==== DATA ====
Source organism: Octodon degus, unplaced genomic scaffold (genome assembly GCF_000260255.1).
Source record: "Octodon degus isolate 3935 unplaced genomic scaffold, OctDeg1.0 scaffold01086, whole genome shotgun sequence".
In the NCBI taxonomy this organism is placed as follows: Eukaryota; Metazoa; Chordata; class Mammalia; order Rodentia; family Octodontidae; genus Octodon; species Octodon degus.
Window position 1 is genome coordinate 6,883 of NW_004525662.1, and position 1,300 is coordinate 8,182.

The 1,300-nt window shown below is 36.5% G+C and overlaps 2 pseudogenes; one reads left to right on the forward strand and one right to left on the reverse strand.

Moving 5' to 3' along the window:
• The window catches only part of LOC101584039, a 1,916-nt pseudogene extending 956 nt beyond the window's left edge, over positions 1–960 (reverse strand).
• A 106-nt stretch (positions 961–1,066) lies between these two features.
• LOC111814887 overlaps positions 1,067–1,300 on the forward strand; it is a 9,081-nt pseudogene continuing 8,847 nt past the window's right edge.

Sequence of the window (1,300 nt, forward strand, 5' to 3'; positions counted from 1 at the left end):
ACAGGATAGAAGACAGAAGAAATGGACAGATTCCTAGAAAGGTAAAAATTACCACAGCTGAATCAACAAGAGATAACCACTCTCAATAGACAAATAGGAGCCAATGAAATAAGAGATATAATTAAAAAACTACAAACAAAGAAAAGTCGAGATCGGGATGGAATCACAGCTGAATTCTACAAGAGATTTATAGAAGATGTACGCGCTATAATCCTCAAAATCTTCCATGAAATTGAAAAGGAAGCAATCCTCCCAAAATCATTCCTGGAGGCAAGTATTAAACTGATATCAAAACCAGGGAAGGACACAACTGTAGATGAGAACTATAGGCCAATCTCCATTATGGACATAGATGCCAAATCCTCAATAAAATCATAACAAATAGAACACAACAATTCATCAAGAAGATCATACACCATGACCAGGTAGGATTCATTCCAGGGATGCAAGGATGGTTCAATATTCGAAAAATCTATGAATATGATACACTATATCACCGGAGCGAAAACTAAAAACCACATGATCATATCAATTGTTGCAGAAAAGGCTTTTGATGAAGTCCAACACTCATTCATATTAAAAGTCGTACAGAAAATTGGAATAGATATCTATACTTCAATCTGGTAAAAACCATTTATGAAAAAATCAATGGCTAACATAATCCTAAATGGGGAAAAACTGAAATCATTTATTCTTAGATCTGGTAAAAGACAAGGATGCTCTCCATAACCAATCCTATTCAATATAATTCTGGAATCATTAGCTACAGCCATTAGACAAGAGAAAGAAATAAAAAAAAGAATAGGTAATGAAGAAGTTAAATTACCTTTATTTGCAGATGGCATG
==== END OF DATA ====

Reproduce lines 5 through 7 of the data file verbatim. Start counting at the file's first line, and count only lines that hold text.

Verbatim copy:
The 1,300-nt window shown below is 36.5% G+C and overlaps 2 pseudogenes; one reads left to right on the forward strand and one right to left on the reverse strand.

Moving 5' to 3' along the window:
• The window catches only part of LOC101584039, a 1,916-nt pseudogene extending 956 nt beyond the window's left edge, over positions 1–960 (reverse strand).